State and federal officials readily acknowledge that the shadows that hung over the 2016 vote have not cleared. These include attempts to interfere with state voting systems, dissemination of misinformation through social media platforms and using techniques such as automated “bots.” With the recent revelation that the data of up to 87 million Facebook users may have been harvested by Cambridge Analytica, the firm connected to the Trump campaign, there is heightened fear and confusion ahead of November’s midterm elections.
We’re bringing together digital, policy, and philanthropic experts to address those threats to a functioning democracy, the concrete ways to protect election integrity in the United States and around the world, and the role of funders. The meeting takes place in Menlo Park at the Hewlett Foundation, which recently pledged $10 million to study social media and digital disinformation.
Ann Ravel is the former chair of the Federal Election Commission and the California Fair Political Practices Commission. Before joining the FPPC, Ms. Ravel served as Deputy Assistant Attorney General for Torts and Consumer Litigation in the Civil Division of the United States Department of Justice. Ms. Ravel also worked as an attorney in the Santa Clara County Counsel’s Office, ultimately serving as the appointed County Counsel from 1998 until 2009. Ms. Ravel represented the County and its elected officials, provided advice on the state Political Reform Act, and initiated groundbreaking programs in elder abuse litigation, educational rights, and consumer litigation on behalf of the Santa Clara County government and the community.She is a leading expert on what needs to be done from a public policy perspective to combat deceptive digital politics. Read her full bio here.
Christopher Jerdonek has served on the San Francisco Elections Commission since 2014, served as President in 2015 and 2017, and currently chairs the Commission's Open Source Voting System Technical Advisory Committee. He has been active in election reform for over fifteen years, including drafting Oakland’s ranked-choice voting charter amendment that passed in 2006. He has served as a polling place inspector in San Francisco seventeen times. He works as a software developer by day and recently co-founded a start-up. He has contributed code to many open source projects including Python, Django, Mercurial, and WebKit. He has an A.B. in mathematics from Harvard and a Ph.D. in mathematics from the University of California, Davis.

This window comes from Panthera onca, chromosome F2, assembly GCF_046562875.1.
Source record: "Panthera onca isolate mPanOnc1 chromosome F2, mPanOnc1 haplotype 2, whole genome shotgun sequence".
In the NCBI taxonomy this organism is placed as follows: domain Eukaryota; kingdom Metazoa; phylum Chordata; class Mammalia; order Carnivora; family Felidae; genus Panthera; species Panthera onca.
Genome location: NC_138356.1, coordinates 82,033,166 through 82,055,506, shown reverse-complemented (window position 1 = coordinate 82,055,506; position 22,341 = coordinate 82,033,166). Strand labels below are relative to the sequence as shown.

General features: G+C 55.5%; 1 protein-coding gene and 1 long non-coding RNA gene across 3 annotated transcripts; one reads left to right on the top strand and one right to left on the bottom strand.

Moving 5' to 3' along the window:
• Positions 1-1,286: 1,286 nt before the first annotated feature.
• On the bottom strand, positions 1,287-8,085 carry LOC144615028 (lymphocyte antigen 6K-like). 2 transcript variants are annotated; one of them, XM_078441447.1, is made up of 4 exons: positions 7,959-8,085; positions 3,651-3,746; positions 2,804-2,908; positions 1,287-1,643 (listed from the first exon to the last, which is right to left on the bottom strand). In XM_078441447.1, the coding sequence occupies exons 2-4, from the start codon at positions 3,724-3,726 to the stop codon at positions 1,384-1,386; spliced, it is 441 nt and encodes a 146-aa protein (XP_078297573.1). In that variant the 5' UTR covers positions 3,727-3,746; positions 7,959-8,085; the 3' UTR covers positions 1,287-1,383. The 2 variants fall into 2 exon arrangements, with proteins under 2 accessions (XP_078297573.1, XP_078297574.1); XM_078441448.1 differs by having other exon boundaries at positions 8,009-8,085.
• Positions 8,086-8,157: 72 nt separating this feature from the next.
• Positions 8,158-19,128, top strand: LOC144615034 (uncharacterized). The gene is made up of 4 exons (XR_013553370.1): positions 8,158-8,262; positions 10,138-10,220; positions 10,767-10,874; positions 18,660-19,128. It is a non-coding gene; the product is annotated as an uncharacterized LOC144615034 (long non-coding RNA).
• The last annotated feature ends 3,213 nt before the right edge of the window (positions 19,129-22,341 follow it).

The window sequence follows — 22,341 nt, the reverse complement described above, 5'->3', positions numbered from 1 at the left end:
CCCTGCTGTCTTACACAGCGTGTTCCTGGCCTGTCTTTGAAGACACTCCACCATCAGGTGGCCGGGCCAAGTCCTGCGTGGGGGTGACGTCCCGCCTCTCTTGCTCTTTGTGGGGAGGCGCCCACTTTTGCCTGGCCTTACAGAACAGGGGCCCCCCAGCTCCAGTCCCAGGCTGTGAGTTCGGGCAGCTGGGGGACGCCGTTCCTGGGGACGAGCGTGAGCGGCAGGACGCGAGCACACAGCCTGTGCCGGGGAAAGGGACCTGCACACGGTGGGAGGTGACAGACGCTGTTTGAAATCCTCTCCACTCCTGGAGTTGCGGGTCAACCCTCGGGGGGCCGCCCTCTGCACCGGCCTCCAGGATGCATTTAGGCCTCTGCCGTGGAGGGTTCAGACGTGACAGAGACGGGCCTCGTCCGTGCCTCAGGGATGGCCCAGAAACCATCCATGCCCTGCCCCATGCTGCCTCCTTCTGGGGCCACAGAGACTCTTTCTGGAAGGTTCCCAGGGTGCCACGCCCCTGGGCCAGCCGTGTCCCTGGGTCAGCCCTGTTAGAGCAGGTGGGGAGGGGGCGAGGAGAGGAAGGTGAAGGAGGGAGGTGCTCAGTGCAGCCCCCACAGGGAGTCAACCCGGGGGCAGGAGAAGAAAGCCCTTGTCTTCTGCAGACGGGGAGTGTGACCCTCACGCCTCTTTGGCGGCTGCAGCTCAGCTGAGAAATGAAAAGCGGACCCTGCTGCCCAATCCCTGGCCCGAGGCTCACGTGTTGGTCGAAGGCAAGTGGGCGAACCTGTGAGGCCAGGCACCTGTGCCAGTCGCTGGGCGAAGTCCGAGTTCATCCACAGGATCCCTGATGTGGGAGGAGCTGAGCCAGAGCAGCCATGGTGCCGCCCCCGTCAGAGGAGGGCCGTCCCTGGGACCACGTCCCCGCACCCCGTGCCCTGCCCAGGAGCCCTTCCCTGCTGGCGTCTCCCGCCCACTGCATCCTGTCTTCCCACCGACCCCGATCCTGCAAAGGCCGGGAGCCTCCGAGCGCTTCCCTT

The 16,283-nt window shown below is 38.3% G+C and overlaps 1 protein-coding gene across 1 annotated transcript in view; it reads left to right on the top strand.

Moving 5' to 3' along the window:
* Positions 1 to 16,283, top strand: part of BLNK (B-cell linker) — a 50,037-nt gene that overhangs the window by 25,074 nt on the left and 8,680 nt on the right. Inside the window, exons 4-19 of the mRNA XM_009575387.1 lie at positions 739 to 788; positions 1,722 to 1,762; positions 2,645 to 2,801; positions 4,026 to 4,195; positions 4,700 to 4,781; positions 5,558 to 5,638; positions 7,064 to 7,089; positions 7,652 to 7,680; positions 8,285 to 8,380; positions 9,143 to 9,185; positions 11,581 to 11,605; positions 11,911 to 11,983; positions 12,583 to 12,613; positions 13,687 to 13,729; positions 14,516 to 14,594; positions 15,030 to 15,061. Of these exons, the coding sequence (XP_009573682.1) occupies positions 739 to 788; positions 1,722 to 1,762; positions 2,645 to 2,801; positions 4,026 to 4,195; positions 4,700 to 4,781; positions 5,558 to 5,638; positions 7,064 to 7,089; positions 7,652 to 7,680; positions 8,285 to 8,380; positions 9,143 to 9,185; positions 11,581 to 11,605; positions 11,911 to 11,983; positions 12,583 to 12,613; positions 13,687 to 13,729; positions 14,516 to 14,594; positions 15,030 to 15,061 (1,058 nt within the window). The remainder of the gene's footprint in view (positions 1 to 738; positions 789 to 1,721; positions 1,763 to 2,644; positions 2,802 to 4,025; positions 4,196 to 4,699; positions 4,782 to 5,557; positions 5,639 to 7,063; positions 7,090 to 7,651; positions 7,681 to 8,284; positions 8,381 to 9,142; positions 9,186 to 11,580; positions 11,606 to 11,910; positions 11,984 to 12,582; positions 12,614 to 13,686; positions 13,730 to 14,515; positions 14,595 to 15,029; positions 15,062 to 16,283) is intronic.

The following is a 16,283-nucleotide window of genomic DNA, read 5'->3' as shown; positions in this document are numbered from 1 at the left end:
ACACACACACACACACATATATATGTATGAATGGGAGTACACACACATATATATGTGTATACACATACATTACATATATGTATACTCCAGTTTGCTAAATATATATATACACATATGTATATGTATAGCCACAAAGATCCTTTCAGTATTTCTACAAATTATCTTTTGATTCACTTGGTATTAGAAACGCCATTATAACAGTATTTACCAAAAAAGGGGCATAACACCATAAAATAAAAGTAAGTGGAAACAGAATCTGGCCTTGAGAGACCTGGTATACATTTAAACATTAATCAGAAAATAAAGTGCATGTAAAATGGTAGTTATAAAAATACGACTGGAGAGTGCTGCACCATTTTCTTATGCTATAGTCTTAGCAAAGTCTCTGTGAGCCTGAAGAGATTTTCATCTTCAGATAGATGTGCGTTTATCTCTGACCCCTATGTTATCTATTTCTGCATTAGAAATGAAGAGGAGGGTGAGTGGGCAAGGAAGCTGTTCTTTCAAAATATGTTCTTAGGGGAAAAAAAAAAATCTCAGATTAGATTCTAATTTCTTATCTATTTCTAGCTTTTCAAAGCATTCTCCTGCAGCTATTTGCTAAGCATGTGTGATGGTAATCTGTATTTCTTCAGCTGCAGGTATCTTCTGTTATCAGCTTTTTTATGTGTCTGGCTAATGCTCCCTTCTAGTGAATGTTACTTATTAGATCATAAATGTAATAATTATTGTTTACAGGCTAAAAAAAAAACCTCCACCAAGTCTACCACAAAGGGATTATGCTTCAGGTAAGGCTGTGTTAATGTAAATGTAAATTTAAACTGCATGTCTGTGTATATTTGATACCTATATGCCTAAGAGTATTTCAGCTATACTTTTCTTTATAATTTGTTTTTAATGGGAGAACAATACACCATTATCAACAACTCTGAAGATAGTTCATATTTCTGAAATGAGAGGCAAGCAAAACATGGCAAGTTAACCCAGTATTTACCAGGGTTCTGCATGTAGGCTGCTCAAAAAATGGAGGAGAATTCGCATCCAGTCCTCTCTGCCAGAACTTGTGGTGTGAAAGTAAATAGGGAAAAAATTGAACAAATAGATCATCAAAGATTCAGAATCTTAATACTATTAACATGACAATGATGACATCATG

Samuel Woolley has conducted cutting-edge social science research on political bots and is one of the foremost academic experts on this topic. He heads the DigIntel Lab which is hosted by the Institute for the Future. He specializes in the study of automation/AI, political communication, and information warfare. He is also a co-founder and former research director of the Computational Propaganda (ComProp) research team at the University of Oxford and the University of Washington. He and his collaborators have done foundational research on the topics of online disinformation and political manipulation. Read his full bio here.
Kelly Born is a program officer for the Madison Initiative at the William and Flora Hewlett Foundation, where she oversees grantmaking in areas including campaigns and elections, media and journalism, and civic engagement. Previously, Kelly worked as a strategy consultant with the Monitor Institute, a nonprofit consulting firm, where she supported strategic planning efforts at a number of foundations. Earlier in her career, she consulted extensively with nonprofits, the private sector, and governments in the U.S., Africa, Asia, Latin America, and Europe. Read her full bio here.
Jean Bordewich is a program officer for the Madison Initiative at the William and Flora Hewlett Foundation, where she oversees grantmaking related to U.S. democracy reform, including election administration reforms. Previously, Jean spent over 20 years as a Congressional staff member. Most recently, she served for more than five years as staff director of the U.S. Senate Committee on Rules and Administration. In that capacity, she worked on campaign finance disclosure legislation, a new law to broaden access to voting for military and overseas voters, Senate rules and regulations including filibuster reform, improving election administration, streamlining the process for confirmation of Presidential nominations, Senate operations and administration, and oversight for the Federal Election Commission, the Library of Congress, and other agencies. She also served as staff director of the Joint Congressional Committee on Inaugural Ceremonies, which was responsible for all 2013 Presidential Inaugural events at the U.S. Capitol. Read her full bio here.
This program is open to members of both Northern California Grantmakers and Bay Area Democracy Funders Group. If you are not an NCG member, contact the Registrar at email@example.com.